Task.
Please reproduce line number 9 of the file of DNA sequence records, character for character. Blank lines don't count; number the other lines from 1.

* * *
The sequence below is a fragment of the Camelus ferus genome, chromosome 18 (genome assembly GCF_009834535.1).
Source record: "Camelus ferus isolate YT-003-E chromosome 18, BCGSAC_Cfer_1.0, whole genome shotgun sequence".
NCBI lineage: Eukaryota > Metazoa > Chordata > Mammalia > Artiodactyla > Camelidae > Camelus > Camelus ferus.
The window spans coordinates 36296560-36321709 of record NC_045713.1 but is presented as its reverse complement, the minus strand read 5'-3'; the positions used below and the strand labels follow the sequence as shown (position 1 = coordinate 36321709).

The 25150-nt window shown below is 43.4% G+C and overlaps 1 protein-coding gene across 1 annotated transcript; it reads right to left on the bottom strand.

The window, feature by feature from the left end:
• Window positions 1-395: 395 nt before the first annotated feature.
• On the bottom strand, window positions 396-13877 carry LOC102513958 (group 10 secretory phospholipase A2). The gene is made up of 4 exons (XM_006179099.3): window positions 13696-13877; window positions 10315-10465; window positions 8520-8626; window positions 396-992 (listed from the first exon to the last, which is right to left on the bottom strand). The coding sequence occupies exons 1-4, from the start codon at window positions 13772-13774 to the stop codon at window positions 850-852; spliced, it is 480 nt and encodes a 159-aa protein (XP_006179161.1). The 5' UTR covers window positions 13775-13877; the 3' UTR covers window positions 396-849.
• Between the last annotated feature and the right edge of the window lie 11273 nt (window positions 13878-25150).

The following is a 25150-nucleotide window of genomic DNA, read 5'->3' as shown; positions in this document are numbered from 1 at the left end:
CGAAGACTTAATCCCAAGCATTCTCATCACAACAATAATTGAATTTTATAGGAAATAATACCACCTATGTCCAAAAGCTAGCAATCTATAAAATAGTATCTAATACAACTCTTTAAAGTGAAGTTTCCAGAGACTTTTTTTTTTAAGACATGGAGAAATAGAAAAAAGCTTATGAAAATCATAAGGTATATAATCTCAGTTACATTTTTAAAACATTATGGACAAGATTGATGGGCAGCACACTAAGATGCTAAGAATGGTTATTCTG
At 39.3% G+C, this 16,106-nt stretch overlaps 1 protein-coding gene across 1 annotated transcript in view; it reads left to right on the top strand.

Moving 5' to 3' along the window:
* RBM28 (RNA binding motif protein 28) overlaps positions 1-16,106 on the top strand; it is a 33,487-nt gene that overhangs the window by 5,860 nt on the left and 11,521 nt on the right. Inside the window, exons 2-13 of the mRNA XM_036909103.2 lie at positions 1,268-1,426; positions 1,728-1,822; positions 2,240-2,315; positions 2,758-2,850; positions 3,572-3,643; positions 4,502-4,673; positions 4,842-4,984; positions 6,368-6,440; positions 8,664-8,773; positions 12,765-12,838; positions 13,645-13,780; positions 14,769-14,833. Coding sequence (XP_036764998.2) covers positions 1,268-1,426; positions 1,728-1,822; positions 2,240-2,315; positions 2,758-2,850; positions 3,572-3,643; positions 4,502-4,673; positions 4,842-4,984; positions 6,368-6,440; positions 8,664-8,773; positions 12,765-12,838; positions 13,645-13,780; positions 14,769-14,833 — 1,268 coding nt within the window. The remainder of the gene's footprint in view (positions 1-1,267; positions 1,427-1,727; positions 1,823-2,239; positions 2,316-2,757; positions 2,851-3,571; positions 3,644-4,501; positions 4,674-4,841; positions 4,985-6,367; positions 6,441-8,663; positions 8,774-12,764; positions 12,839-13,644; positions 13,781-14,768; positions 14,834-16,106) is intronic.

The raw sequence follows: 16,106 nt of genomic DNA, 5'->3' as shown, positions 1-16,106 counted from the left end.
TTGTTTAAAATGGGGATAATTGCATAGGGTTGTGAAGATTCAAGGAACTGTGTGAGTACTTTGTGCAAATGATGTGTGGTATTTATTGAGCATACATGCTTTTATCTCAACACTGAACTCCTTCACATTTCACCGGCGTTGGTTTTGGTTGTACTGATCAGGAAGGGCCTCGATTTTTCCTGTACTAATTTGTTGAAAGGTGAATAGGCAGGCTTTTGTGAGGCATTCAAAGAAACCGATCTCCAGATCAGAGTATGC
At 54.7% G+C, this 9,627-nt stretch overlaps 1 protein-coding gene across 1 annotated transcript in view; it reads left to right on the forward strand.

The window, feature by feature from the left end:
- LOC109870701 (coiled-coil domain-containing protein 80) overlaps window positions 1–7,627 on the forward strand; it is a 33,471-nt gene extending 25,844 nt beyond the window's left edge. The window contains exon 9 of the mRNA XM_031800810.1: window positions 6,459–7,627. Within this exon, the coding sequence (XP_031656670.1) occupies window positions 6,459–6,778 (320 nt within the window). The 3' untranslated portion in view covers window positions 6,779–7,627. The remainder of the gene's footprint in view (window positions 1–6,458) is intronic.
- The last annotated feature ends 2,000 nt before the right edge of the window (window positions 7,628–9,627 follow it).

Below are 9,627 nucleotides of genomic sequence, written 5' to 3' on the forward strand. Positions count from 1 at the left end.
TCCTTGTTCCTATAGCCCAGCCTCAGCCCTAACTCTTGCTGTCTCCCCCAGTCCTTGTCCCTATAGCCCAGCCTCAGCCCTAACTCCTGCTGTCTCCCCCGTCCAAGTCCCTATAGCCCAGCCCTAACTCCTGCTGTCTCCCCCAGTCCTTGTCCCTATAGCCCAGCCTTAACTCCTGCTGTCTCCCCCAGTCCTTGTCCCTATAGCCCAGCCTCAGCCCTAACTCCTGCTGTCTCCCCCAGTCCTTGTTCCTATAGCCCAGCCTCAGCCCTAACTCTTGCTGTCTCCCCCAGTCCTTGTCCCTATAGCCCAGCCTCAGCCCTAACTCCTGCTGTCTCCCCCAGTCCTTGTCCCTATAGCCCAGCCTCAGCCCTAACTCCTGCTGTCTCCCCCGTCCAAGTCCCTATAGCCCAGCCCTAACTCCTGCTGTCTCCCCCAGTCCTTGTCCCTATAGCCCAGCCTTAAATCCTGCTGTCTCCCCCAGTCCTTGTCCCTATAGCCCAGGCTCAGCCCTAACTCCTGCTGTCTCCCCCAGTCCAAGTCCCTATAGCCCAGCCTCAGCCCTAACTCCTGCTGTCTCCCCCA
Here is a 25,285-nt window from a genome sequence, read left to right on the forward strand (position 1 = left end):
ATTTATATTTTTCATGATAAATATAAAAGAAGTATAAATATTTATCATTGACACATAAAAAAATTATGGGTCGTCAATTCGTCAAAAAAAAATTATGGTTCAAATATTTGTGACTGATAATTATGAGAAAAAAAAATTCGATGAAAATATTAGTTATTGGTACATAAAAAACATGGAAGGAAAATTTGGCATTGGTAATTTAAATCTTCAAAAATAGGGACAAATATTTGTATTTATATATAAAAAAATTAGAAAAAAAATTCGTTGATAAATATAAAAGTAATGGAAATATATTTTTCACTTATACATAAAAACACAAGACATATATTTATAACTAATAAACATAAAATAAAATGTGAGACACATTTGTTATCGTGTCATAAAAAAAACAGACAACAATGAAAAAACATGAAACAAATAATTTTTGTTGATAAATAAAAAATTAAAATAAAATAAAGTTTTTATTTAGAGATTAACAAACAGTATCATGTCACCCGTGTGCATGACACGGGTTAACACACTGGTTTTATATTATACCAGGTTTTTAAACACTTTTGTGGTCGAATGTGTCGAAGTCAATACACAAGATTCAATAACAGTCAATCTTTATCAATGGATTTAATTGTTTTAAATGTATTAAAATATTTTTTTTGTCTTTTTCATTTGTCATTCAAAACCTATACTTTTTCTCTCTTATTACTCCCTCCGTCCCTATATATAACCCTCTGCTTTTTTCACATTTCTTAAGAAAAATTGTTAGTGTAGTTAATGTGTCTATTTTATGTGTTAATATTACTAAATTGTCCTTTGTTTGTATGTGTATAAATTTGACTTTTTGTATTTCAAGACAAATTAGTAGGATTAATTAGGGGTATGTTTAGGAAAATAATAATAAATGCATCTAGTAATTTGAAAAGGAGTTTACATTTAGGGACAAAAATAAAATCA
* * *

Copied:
• Between the last annotated feature and the right edge of the window lie 11273 nt (window positions 13878-25150).